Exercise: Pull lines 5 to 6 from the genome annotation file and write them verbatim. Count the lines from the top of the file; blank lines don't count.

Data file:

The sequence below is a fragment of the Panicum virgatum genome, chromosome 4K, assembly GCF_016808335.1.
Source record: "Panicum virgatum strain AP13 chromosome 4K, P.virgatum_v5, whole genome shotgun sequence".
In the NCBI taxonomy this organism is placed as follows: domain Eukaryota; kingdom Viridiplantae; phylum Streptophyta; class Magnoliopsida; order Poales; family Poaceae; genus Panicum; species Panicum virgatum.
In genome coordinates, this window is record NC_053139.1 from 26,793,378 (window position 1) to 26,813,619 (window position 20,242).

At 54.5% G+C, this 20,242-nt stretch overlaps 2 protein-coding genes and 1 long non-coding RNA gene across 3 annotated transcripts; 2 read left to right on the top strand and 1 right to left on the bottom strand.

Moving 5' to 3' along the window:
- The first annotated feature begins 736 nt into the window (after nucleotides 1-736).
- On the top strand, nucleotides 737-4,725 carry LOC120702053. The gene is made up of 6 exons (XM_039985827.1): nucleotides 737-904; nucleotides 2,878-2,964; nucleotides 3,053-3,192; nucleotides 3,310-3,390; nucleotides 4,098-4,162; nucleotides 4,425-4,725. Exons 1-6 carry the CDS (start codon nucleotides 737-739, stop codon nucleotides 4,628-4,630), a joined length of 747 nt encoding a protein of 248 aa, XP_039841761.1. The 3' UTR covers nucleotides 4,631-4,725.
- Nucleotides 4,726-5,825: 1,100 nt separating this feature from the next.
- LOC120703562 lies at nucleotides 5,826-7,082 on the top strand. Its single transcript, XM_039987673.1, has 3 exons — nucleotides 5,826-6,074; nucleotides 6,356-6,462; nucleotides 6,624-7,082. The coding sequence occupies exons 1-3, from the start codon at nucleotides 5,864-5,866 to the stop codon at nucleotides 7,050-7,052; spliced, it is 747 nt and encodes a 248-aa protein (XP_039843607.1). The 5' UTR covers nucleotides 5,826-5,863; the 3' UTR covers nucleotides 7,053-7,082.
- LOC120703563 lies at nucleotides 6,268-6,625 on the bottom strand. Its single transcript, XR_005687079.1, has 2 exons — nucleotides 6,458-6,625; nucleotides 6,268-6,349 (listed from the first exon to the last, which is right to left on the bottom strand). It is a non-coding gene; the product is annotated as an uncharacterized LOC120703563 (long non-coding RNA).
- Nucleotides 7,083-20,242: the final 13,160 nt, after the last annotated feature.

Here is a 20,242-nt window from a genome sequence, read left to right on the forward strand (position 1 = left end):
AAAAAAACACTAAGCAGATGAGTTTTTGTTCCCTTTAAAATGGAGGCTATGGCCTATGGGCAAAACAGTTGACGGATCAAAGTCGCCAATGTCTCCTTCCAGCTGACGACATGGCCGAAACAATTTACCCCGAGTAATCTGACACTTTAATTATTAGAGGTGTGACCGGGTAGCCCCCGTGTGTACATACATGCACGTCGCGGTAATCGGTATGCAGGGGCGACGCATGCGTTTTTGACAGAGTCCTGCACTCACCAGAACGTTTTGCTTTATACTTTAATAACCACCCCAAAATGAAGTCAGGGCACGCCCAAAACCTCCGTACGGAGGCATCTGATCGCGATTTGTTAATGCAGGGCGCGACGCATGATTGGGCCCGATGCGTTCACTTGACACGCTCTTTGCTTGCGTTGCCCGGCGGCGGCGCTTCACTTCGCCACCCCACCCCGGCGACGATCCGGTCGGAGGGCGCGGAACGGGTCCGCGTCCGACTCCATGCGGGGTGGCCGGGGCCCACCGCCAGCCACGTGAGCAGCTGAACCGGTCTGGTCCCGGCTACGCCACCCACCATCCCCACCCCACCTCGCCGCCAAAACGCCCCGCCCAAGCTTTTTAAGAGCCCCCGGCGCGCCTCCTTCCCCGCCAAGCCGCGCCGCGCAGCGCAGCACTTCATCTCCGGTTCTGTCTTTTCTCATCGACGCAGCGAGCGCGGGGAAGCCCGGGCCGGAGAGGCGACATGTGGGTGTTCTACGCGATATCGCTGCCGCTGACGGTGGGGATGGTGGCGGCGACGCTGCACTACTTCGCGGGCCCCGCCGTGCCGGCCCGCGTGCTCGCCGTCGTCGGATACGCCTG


At 54.5% G+C, this 20,242-nt stretch overlaps 2 protein-coding genes and 1 long non-coding RNA gene across 3 annotated transcripts; 2 read left to right on the top strand and 1 right to left on the bottom strand.

Moving 5' to 3' along the window: